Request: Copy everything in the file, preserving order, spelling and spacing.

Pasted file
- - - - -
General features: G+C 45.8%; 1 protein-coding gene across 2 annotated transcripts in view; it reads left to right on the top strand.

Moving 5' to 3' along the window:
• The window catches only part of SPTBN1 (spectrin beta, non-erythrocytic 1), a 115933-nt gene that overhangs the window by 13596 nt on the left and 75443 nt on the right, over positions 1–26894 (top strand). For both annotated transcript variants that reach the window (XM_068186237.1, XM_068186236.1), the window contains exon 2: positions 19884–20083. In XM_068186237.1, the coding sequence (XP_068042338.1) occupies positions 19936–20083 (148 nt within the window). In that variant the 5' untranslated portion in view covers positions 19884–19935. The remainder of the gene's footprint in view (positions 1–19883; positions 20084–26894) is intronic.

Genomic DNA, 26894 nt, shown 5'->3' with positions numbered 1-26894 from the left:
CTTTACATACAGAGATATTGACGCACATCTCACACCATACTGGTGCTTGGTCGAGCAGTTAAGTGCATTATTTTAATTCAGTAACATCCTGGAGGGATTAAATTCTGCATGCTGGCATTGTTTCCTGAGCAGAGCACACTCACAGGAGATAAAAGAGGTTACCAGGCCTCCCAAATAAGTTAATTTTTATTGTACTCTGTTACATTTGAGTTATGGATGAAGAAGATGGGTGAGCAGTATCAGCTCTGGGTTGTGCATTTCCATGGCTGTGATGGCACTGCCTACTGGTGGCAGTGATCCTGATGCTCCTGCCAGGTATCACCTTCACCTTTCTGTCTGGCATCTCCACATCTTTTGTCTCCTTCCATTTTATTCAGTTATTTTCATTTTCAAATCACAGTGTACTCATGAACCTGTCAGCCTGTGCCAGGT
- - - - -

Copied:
General features: G+C 45.8%; 1 protein-coding gene across 2 annotated transcripts in view; it reads left to right on the top strand.

Moving 5' to 3' along the window:
• The window catches only part of SPTBN1 (spectrin beta, non-erythrocytic 1), a 115933-nt gene that overhangs the window by 13596 nt on the left and 75443 nt on the right, over positions 1–26894 (top strand). For both annotated transcript variants that reach the window (XM_068186237.1, XM_068186236.1), the window contains exon 2: positions 19884–20083. In XM_068186237.1, the coding sequence (XP_068042338.1) occupies positions 19936–20083 (148 nt within the window). In that variant the 5' untranslated portion in view covers positions 19884–19935. The remainder of the gene's footprint in view (positions 1–19883; positions 20084–26894) is intronic.

Genomic DNA, 26894 nt, shown 5'->3' with positions numbered 1-26894 from the left:
CTTTACATACAGAGATATTGACGCACATCTCACACCATACTGGTGCTTGGTCGAGCAGTTAAGTGCATTATTTTAATTCAGTAACATCCTGGAGGGATTAAATTCTGCATGCTGGCATTGTTTCCTGAGCAGAGCACACTCACAGGAGATAAAAGAGGTTACCAGGCCTCCCAAATAAGTTAATTTTTATTGTACTCTGTTACATTTGAGTTATGGATGAAGAAGATGGGTGAGCAGTATCAGCTCTGGGTTGTGCATTTCCATGGCTGTGATGGCACTGCCTACTGGTGGCAGTGATCCTGATGCTCCTGCCAGGTATCACCTTCACCTTTCTGTCTGGCATCTCCACATCTTTTGTCTCCTTCCATTTTATTCAGTTATTTTCATTTTCAAATCACAGTGTACTCATGAACCTGTCAGCCTGTGCCAGGT